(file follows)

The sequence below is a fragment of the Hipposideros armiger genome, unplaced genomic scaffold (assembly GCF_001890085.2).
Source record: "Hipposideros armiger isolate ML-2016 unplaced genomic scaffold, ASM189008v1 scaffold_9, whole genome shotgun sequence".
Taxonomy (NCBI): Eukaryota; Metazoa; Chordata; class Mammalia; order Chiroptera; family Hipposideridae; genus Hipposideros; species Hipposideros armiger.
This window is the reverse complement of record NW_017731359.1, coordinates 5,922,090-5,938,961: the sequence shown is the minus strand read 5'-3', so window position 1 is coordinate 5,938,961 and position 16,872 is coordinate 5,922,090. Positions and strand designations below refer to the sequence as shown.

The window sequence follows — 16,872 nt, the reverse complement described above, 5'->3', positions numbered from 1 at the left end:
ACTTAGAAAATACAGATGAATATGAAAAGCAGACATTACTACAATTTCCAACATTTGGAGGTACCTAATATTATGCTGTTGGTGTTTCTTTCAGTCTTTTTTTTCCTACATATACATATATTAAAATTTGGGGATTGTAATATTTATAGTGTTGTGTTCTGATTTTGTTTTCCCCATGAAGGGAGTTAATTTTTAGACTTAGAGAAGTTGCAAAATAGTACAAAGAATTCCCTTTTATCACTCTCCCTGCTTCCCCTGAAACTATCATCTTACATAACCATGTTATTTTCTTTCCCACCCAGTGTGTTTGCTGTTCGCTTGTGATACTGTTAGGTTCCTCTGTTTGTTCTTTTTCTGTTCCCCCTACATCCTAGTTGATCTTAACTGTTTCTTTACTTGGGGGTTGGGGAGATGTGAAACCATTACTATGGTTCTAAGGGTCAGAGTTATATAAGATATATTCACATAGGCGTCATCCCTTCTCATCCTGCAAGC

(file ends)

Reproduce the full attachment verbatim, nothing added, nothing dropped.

The sequence below is a fragment of the Hipposideros armiger genome, unplaced genomic scaffold (assembly GCF_001890085.2).
Source record: "Hipposideros armiger isolate ML-2016 unplaced genomic scaffold, ASM189008v1 scaffold_9, whole genome shotgun sequence".
Taxonomy (NCBI): Eukaryota; Metazoa; Chordata; class Mammalia; order Chiroptera; family Hipposideridae; genus Hipposideros; species Hipposideros armiger.
This window is the reverse complement of record NW_017731359.1, coordinates 5,922,090-5,938,961: the sequence shown is the minus strand read 5'-3', so window position 1 is coordinate 5,938,961 and position 16,872 is coordinate 5,922,090. Positions and strand designations below refer to the sequence as shown.

The window sequence follows — 16,872 nt, the reverse complement described above, 5'->3', positions numbered from 1 at the left end:
ACTTAGAAAATACAGATGAATATGAAAAGCAGACATTACTACAATTTCCAACATTTGGAGGTACCTAATATTATGCTGTTGGTGTTTCTTTCAGTCTTTTTTTTCCTACATATACATATATTAAAATTTGGGGATTGTAATATTTATAGTGTTGTGTTCTGATTTTGTTTTCCCCATGAAGGGAGTTAATTTTTAGACTTAGAGAAGTTGCAAAATAGTACAAAGAATTCCCTTTTATCACTCTCCCTGCTTCCCCTGAAACTATCATCTTACATAACCATGTTATTTTCTTTCCCACCCAGTGTGTTTGCTGTTCGCTTGTGATACTGTTAGGTTCCTCTGTTTGTTCTTTTTCTGTTCCCCCTACATCCTAGTTGATCTTAACTGTTTCTTTACTTGGGGGTTGGGGAGATGTGAAACCATTACTATGGTTCTAAGGGTCAGAGTTATATAAGATATATTCACATAGGCGTCATCCCTTCTCATCCTGCAAGC